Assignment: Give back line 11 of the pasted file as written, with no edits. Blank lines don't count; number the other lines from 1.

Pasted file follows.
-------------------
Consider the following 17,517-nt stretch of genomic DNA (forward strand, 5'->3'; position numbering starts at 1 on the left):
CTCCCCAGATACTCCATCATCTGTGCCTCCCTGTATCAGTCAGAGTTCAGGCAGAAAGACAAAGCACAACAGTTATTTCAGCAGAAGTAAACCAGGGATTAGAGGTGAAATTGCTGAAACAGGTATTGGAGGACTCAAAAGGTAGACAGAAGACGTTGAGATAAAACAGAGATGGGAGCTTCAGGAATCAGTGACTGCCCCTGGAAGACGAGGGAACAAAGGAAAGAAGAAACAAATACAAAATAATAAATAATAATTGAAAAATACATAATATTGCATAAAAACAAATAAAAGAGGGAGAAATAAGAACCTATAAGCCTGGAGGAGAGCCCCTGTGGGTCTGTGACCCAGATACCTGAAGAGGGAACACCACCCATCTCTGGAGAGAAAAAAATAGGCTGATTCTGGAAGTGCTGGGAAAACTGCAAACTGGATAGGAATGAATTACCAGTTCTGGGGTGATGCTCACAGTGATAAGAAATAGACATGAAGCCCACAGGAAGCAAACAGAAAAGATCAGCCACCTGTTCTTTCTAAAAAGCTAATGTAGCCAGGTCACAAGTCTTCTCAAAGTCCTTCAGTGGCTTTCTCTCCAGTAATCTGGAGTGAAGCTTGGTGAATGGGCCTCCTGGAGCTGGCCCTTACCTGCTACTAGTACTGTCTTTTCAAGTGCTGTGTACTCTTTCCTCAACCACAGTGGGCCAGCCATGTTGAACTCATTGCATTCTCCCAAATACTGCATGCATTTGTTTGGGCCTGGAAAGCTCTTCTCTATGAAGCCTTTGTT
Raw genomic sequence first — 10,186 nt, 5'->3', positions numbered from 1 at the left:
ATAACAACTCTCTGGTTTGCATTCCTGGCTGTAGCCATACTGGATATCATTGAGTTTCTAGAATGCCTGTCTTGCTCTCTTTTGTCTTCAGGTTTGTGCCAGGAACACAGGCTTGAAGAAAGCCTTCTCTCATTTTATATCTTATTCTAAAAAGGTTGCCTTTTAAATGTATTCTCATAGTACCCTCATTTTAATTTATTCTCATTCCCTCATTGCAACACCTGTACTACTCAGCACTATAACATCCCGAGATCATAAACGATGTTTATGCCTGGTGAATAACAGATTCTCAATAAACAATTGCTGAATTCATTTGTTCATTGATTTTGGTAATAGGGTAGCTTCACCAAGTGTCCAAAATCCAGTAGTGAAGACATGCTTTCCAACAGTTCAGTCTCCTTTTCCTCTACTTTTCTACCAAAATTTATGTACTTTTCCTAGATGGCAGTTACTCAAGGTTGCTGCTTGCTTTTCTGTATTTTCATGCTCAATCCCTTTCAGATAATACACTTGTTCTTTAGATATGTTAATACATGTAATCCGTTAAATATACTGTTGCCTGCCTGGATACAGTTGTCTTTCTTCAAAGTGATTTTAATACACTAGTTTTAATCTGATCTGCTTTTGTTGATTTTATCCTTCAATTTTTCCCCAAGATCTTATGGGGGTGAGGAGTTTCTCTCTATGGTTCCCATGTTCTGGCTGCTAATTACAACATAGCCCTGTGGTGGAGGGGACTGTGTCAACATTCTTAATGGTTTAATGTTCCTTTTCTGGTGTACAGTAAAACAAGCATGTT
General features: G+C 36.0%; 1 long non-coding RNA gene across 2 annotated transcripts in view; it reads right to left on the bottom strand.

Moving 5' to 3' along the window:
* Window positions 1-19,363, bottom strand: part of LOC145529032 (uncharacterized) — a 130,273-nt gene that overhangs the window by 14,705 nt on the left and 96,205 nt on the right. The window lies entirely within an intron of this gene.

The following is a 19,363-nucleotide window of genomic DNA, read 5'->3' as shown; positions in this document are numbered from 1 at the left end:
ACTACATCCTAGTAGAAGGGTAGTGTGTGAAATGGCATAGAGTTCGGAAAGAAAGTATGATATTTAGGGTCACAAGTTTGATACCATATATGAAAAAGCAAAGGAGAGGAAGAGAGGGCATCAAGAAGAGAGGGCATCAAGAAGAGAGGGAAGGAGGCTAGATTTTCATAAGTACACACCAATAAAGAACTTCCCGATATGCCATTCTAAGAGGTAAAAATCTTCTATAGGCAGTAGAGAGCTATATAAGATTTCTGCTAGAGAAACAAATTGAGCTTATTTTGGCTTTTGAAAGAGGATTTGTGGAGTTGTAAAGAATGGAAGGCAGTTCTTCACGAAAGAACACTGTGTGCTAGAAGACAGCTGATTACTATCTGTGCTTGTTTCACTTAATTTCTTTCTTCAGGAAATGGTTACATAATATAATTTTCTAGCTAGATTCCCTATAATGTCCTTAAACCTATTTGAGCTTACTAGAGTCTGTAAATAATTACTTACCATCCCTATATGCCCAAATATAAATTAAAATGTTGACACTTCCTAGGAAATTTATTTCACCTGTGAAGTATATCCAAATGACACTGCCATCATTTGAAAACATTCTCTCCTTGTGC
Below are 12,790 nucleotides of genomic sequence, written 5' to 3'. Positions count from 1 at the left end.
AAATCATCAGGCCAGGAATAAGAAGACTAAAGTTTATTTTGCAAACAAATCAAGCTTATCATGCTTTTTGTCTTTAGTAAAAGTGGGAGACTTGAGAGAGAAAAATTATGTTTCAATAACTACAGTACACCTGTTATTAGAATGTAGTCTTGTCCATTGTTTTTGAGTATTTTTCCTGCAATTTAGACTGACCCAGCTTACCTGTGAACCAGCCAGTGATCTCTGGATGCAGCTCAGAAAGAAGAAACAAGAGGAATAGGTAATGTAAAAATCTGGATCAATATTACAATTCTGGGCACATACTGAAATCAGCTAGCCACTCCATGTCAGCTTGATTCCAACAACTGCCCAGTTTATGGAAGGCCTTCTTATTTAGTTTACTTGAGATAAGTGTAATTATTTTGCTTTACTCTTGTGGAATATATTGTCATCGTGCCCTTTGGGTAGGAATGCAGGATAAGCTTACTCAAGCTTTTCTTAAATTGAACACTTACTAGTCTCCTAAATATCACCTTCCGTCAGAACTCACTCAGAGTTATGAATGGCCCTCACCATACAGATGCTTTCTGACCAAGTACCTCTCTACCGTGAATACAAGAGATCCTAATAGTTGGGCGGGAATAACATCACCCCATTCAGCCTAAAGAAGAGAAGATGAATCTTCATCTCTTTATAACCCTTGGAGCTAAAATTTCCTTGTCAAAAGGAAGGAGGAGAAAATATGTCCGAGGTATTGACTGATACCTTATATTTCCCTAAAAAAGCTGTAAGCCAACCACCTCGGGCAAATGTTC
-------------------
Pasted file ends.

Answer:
AAATCATCAGGCCAGGAATAAGAAGACTAAAGTTTATTTTGCAAACAAATCAAGCTTATCATGCTTTTTGTCTTTAGTAAAAGTGGGAGACTTGAGAGAGAAAAATTATGTTTCAATAACTACAGTACACCTGTTATTAGAATGTAGTCTTGTCCATTGTTTTTGAGTATTTTTCCTGCAATTTAGACTGACCCAGCTTACCTGTGAACCAGCCAGTGATCTCTGGATGCAGCTCAGAAAGAAGAAACAAGAGGAATAGGTAATGTAAAAATCTGGATCAATATTACAATTCTGGGCACATACTGAAATCAGCTAGCCACTCCATGTCAGCTTGATTCCAACAACTGCCCAGTTTATGGAAGGCCTTCTTATTTAGTTTACTTGAGATAAGTGTAATTATTTTGCTTTACTCTTGTGGAATATATTGTCATCGTGCCCTTTGGGTAGGAATGCAGGATAAGCTTACTCAAGCTTTTCTTAAATTGAACACTTACTAGTCTCCTAAATATCACCTTCCGTCAGAACTCACTCAGAGTTATGAATGGCCCTCACCATACAGATGCTTTCTGACCAAGTACCTCTCTACCGTGAATACAAGAGATCCTAATAGTTGGGCGGGAATAACATCACCCCATTCAGCCTAAAGAAGAGAAGATGAATCTTCATCTCTTTATAACCCTTGGAGCTAAAATTTCCTTGTCAAAAGGAAGGAGGAGAAAATATGTCCGAGGTATTGACTGATACCTTATATTTCCCTAAAAAAGCTGTAAGCCAACCACCTCGGGCAAATGTTC